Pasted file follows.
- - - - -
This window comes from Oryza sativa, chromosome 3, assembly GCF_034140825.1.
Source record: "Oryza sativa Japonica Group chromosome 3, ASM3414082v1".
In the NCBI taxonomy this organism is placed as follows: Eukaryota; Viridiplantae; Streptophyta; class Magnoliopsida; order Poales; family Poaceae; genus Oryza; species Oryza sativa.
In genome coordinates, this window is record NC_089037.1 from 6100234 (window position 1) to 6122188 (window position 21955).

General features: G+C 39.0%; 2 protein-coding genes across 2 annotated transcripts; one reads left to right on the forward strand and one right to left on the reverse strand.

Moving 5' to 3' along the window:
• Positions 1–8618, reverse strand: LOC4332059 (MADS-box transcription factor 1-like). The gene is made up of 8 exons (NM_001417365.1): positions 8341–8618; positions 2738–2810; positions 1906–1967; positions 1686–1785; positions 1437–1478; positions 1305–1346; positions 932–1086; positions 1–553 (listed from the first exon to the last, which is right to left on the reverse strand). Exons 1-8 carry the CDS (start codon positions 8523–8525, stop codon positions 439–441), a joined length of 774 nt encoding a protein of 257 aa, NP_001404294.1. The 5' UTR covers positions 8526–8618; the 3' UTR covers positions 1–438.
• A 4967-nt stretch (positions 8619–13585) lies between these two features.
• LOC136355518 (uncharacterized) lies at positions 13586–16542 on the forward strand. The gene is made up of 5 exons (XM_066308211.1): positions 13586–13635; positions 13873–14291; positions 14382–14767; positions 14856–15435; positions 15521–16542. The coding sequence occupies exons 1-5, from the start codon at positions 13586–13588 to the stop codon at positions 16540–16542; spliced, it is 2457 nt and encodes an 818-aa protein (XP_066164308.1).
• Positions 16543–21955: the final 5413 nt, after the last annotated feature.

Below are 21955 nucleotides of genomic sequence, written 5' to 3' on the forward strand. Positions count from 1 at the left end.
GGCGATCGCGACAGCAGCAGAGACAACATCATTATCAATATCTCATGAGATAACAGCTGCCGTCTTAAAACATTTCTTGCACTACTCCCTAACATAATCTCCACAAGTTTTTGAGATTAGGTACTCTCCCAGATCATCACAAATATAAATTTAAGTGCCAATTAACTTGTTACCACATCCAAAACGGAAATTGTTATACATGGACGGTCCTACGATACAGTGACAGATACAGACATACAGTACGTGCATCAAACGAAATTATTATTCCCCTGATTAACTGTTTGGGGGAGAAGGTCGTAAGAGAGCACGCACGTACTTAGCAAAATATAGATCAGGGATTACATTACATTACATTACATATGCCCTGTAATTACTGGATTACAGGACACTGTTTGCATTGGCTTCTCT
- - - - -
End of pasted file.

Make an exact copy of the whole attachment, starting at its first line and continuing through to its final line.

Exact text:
This window comes from Oryza sativa, chromosome 3, assembly GCF_034140825.1.
Source record: "Oryza sativa Japonica Group chromosome 3, ASM3414082v1".
In the NCBI taxonomy this organism is placed as follows: Eukaryota; Viridiplantae; Streptophyta; class Magnoliopsida; order Poales; family Poaceae; genus Oryza; species Oryza sativa.
In genome coordinates, this window is record NC_089037.1 from 6100234 (window position 1) to 6122188 (window position 21955).

General features: G+C 39.0%; 2 protein-coding genes across 2 annotated transcripts; one reads left to right on the forward strand and one right to left on the reverse strand.

Moving 5' to 3' along the window:
• Positions 1–8618, reverse strand: LOC4332059 (MADS-box transcription factor 1-like). The gene is made up of 8 exons (NM_001417365.1): positions 8341–8618; positions 2738–2810; positions 1906–1967; positions 1686–1785; positions 1437–1478; positions 1305–1346; positions 932–1086; positions 1–553 (listed from the first exon to the last, which is right to left on the reverse strand). Exons 1-8 carry the CDS (start codon positions 8523–8525, stop codon positions 439–441), a joined length of 774 nt encoding a protein of 257 aa, NP_001404294.1. The 5' UTR covers positions 8526–8618; the 3' UTR covers positions 1–438.
• A 4967-nt stretch (positions 8619–13585) lies between these two features.
• LOC136355518 (uncharacterized) lies at positions 13586–16542 on the forward strand. The gene is made up of 5 exons (XM_066308211.1): positions 13586–13635; positions 13873–14291; positions 14382–14767; positions 14856–15435; positions 15521–16542. The coding sequence occupies exons 1-5, from the start codon at positions 13586–13588 to the stop codon at positions 16540–16542; spliced, it is 2457 nt and encodes an 818-aa protein (XP_066164308.1).
• Positions 16543–21955: the final 5413 nt, after the last annotated feature.

Below are 21955 nucleotides of genomic sequence, written 5' to 3' on the forward strand. Positions count from 1 at the left end.
GGCGATCGCGACAGCAGCAGAGACAACATCATTATCAATATCTCATGAGATAACAGCTGCCGTCTTAAAACATTTCTTGCACTACTCCCTAACATAATCTCCACAAGTTTTTGAGATTAGGTACTCTCCCAGATCATCACAAATATAAATTTAAGTGCCAATTAACTTGTTACCACATCCAAAACGGAAATTGTTATACATGGACGGTCCTACGATACAGTGACAGATACAGACATACAGTACGTGCATCAAACGAAATTATTATTCCCCTGATTAACTGTTTGGGGGAGAAGGTCGTAAGAGAGCACGCACGTACTTAGCAAAATATAGATCAGGGATTACATTACATTACATTACATATGCCCTGTAATTACTGGATTACAGGACACTGTTTGCATTGGCTTCTCT